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The Best and the Worst of the Week


Chris Paul
of the New Orleans Hornets received the NBA Cares "Community Assist Award" in September for work he has done in his hometown of Winston/Salem, N.C., and in New Orleans after Katrina. Paul, who won Rookie of the Year honors last year, established the CP3 Foundation to raise money for various charitable causes. He came to New Orleans after Katrina with other NBA stars to work with Feed The Children and Habitat for Humanity — two of the NBA's favorite charities.

International Brotherhood of Electrical Workers Local 164,
based in Paramus, N.J., traveled to New Orleans for a week this month to rewire and restore full electrical service, free of charge, to four residences in the Katrina-devastated Lower Ninth Ward. IBEW and Rebuilding Together Bergen County (in New Jersey) brought 19 volunteers to the city to work on the houses as part of REBUILD 1000, a national program to rehabilitate 1,000 houses on the Gulf Coast after Katrina and Rita.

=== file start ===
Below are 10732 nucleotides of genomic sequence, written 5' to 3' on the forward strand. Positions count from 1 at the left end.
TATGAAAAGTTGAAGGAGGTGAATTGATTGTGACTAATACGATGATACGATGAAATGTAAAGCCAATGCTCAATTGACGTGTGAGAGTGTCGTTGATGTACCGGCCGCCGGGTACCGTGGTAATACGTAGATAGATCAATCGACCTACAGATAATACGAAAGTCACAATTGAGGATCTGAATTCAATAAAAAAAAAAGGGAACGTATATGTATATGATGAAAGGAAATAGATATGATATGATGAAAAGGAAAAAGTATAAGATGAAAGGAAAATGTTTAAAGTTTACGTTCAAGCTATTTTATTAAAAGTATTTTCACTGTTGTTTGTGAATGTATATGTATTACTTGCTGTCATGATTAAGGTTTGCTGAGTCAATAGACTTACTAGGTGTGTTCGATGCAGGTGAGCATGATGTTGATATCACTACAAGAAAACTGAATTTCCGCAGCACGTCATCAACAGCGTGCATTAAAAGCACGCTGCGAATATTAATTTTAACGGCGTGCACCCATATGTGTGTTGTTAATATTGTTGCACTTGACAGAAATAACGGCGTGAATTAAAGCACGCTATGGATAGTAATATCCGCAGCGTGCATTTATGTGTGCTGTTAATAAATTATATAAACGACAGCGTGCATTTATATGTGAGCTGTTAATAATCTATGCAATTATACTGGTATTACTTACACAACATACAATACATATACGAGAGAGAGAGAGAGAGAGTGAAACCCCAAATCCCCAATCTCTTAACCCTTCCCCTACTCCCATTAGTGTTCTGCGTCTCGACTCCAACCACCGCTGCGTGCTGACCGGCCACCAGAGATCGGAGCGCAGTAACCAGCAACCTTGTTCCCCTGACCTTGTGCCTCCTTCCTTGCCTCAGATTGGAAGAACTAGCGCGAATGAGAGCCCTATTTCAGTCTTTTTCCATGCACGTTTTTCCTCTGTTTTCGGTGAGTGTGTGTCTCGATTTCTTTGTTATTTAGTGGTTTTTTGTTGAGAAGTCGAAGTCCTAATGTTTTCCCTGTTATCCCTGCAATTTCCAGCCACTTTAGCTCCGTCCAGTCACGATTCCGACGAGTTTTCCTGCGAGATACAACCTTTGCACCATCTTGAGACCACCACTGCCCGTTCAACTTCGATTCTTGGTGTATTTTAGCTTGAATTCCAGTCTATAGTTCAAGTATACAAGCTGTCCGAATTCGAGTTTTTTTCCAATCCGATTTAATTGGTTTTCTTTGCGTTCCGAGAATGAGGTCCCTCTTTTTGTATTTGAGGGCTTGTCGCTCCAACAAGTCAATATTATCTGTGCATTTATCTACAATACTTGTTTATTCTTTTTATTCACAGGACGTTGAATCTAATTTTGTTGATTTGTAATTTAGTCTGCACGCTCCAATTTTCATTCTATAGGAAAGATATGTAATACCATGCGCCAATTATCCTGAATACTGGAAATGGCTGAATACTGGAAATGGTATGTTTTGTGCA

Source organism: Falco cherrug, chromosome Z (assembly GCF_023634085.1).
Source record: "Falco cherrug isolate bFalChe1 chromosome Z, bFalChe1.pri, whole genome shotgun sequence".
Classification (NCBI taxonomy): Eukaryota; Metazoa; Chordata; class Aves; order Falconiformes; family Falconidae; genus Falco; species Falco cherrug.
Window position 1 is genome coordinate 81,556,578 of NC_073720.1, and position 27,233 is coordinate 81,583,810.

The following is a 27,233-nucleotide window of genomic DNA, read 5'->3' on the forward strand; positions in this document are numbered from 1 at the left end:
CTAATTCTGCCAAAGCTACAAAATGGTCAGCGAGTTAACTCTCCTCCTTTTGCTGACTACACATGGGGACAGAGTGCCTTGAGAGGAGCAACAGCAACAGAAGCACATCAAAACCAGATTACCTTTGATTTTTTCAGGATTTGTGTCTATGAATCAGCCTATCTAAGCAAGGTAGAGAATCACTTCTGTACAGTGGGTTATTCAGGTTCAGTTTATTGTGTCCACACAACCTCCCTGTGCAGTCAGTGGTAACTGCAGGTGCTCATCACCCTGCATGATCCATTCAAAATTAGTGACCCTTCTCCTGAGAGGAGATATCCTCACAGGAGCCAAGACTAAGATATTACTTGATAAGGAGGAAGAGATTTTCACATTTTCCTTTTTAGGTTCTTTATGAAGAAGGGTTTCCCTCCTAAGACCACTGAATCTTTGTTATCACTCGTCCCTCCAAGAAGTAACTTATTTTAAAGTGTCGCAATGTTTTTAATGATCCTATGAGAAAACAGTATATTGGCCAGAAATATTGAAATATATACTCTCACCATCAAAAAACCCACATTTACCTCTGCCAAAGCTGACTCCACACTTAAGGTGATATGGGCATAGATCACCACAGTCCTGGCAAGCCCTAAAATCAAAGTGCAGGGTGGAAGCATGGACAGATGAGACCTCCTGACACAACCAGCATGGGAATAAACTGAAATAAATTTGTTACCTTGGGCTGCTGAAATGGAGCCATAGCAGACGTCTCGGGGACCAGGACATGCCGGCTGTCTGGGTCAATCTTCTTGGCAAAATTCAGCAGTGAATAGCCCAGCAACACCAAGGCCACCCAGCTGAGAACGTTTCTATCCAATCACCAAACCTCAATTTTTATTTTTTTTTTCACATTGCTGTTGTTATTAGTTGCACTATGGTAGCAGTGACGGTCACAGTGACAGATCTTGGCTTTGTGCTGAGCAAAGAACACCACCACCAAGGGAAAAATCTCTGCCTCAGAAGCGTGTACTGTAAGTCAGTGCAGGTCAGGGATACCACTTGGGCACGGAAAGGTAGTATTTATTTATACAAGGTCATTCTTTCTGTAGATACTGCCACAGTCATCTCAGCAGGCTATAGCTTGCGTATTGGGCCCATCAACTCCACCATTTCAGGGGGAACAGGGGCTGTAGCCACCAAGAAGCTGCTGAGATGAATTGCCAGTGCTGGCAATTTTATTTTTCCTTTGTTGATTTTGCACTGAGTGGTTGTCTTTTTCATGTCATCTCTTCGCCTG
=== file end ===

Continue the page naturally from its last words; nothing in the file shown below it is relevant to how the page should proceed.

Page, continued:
Five Louisiana schools
were named 2006 No Child Left Behind-Blue Ribbon Schools by the U.S. Department of Education for their efforts to improve student performance on state tests. Schools that received the designation are Belle Chasse Primary School, George W. Welch Elementary School in West Monroe, Patterson High School in Patterson, Shenandoah Elementary School in Baton Rouge and Stockwell Place Elementary School in Bossier City.

Jerry Coogan,
a Mandeville City Councilman, borrowed a marked city police car and drove it to Florida to visit his family days after Hurricane Katrina. Coogan says he stayed behind to help his city weather the storm, paid for the gas and only took the squad car to get past official roadblocks on his return. That's not the point, however. Many people stayed behind but didn't get to use public vehicles to visit evacuated loved ones out of state. Coogan also gave conflicting accounts as to who gave him permission to use the vehicle.

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